A letter to the condominium association’s treasurer on Oct. 8, 2018, included pages of recommended repairs. One warned of failed waterproofing causing “major structural damage” on a concrete slab over a garage and said, “Failure to replace the waterproofing in the near future will cause the extent of the concrete damage to expand exponentially.”

The author warned that the design was faulty, that replacement would be complicated, and that it was a “systemic issue.”

More on Surfside documents: Inspection reports for collapsed Miami-area condo detail ‘major structural damage’ over garage

The documents also indicate that repairs were estimated to reach at least $9 million.

Emails released by Surfside officials also indicated the then-vice president of the condominium association sent the report, which included information about the slab and the damaged concrete, to a town building official as early as Nov. 13, 2018.

The problems outlined in that report could indicate there were other unseen problems, said Gregg Schlesinger, a Fort Lauderdale general contractor and attorney who has handled lawsuits based on construction defects.

“It looks like (inspectors) may not have been able to examine structural elements in other parts of the building,” Schlesinger said. “There were probably similar water problems elsewhere.”

However, more than a dozen experts who spoke with USA TODAY did not reach a consensus on what caused the collapse. Some pointed to sea level rise and the corrosive effect of saltwater brought with encroaching tides. Others wondered about the stability of the ground beneath or matters such as shoddy construction or lax oversight.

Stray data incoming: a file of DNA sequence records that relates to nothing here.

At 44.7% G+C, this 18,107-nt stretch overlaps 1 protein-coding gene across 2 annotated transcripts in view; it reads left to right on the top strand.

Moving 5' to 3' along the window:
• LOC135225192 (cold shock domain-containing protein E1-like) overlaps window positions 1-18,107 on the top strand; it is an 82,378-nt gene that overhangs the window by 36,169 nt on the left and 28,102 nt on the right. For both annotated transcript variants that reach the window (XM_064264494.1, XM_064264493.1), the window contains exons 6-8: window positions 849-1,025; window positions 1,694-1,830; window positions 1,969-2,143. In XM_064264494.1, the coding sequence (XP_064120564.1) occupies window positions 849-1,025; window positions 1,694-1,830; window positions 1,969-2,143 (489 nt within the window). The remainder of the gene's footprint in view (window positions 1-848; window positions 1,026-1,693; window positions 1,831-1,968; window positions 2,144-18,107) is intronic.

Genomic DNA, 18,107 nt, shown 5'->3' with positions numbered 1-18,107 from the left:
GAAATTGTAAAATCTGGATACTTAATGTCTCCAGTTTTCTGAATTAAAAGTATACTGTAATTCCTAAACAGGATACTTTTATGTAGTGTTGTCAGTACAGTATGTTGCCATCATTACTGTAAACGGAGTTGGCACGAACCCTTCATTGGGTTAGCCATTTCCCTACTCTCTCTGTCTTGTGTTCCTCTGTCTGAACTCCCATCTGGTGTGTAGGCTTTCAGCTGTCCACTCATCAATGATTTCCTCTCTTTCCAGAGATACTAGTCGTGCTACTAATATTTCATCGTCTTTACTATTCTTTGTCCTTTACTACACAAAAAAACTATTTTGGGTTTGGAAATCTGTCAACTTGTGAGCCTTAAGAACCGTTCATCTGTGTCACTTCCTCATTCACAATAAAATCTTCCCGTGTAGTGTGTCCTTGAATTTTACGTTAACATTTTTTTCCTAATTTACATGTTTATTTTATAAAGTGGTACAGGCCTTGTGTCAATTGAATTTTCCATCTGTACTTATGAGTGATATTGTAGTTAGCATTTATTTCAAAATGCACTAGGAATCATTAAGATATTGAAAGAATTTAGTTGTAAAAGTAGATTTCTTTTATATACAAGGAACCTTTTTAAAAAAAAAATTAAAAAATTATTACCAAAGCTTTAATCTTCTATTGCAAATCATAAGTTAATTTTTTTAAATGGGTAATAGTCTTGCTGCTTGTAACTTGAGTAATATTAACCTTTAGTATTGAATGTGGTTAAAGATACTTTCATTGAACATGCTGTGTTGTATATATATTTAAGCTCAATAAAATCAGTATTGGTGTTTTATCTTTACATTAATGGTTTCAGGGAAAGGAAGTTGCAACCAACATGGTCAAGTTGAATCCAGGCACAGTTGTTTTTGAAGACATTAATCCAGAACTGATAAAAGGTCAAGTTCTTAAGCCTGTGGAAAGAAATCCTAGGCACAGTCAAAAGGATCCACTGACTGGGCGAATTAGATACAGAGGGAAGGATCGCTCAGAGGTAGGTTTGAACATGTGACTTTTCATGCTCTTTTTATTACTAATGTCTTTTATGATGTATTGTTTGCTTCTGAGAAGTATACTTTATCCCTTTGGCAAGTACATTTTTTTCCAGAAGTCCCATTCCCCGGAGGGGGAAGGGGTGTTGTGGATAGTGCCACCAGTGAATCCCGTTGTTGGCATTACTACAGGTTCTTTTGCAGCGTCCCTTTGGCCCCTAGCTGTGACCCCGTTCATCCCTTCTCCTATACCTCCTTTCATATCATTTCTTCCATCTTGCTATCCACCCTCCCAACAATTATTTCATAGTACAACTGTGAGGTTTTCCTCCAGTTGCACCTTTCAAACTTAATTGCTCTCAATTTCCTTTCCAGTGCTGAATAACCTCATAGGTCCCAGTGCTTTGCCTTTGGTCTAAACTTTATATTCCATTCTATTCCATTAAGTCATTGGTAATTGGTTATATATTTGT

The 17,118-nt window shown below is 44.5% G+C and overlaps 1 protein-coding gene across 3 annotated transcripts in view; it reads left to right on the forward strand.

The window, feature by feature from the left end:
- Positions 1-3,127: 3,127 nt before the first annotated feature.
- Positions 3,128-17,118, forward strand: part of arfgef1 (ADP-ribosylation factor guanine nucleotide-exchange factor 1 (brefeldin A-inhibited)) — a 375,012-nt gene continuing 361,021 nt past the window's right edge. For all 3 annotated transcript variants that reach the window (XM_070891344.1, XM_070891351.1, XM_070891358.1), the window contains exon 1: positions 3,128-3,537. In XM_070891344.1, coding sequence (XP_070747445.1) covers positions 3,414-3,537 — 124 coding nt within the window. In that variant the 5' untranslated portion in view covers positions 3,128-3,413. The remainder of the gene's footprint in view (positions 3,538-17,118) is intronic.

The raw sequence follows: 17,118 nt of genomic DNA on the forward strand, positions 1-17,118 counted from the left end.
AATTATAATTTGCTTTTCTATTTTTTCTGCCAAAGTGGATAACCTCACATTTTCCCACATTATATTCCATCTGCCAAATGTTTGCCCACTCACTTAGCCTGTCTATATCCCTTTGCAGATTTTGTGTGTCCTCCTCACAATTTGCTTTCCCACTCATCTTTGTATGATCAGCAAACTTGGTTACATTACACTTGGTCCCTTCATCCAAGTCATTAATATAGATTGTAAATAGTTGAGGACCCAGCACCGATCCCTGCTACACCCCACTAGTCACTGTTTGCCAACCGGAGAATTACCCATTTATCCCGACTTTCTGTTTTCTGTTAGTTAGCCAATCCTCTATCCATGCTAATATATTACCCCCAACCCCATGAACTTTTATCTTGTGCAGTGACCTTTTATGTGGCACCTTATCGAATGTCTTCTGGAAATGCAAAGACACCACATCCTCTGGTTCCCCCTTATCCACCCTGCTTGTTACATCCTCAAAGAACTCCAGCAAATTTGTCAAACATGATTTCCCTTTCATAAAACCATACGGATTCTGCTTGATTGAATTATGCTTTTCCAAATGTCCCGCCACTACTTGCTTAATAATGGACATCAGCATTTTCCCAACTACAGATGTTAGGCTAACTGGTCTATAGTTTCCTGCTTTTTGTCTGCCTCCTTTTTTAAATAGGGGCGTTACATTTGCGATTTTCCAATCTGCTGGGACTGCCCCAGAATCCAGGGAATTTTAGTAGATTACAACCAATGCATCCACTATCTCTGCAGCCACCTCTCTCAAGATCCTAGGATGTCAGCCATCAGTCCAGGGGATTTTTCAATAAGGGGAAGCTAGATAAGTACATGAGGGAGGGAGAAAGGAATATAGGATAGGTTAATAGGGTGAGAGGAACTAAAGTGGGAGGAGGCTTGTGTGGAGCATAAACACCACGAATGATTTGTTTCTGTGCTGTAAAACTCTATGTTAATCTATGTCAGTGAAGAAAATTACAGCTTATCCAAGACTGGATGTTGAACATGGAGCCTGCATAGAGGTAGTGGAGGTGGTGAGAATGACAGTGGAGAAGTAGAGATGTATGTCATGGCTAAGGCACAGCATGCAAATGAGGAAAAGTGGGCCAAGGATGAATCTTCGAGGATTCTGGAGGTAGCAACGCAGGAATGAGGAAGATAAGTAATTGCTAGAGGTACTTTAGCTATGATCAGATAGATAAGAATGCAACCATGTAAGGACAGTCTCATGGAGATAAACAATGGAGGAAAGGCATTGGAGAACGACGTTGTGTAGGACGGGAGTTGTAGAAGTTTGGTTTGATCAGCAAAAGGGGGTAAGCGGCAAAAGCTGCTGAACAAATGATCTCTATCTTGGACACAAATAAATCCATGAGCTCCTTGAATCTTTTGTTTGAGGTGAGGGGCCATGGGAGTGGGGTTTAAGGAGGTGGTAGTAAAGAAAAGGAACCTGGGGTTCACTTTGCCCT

Names of the victims of the collapse released

Among those killed in the disaster were Antonio Lozano, 83, and Gladys Lozano, 79, a married couple about to celebrate their 59th wedding anniversary. The couple, both Cuban emigres, had dinner with their son, Sergio Lozano, a few hours before the collapse, he told Miami’s WPLG-TV. If there’s any solace in their deaths, he said, it’s in knowing the two “went together and went quickly.”

Other who were identified are residents Manuel LaFont, 54; Stacie Fang, 54; Leon Oliwkowicz, 80, and his wife, Cristina Beatriz de Oliwkowicz, 74; and Luis Bermudez, 26, and his mother, Ana Ortiz, 46.

The missing: There are still more than 150 people unaccounted for in the building collapse in Miami. Here’s what we know about them.

Fang’s teenage son, Handler, was rescued by a nearby resident, Nicholas Balboa, who was walking his dog near the buildings and heard his screams.

LaFont was asleep when the building fell, his ex-wife, Adriana LaFont, told the USA TODAY Network. The 42-year-old woman said the debris resembled a war zone. “When I saw it, I almost died,” LaFont said in Spanish. “It felt like those walls fell on me, too.” 

Among those missing were many South Americans and members of Surfside’s Jewish community. JetBlue said Sunday that one of its flight attendants was among the missing. A doctor, teacher and yoga instructor were also unaccounted for.

Residents in Champlain Towers North wonder whether building is safe

Just north of Champlain Towers South sits a nearly identical condo building, in which residents have been asking whether their homes are safe, Surfside Mayor Charles Burkett said.

Champlain Towers North is “basically the identical building in almost every way to the one that collapsed,” he said. “Built by the same contractor, around the same time, with the same central plans and probably with the same materials.”

The building did not appear to be damaged when the building to the south collapsed, but Burkett said there would be resources available to residents who want to evacuate.

“It’s scary,” said resident Bud Thomas, 55. “I’m hoping that this one doesn’t have the same structural problems as the other one.”

Contributing: Elizabeth Weise, Kyle Bagenstose, Trevor Hughes, Elinor Aspegren, Erin Mansfield, Aleszu Bajak, Christine Fernando, John Bisognano, Hannah Morse and Romina Ruiz-Goiriena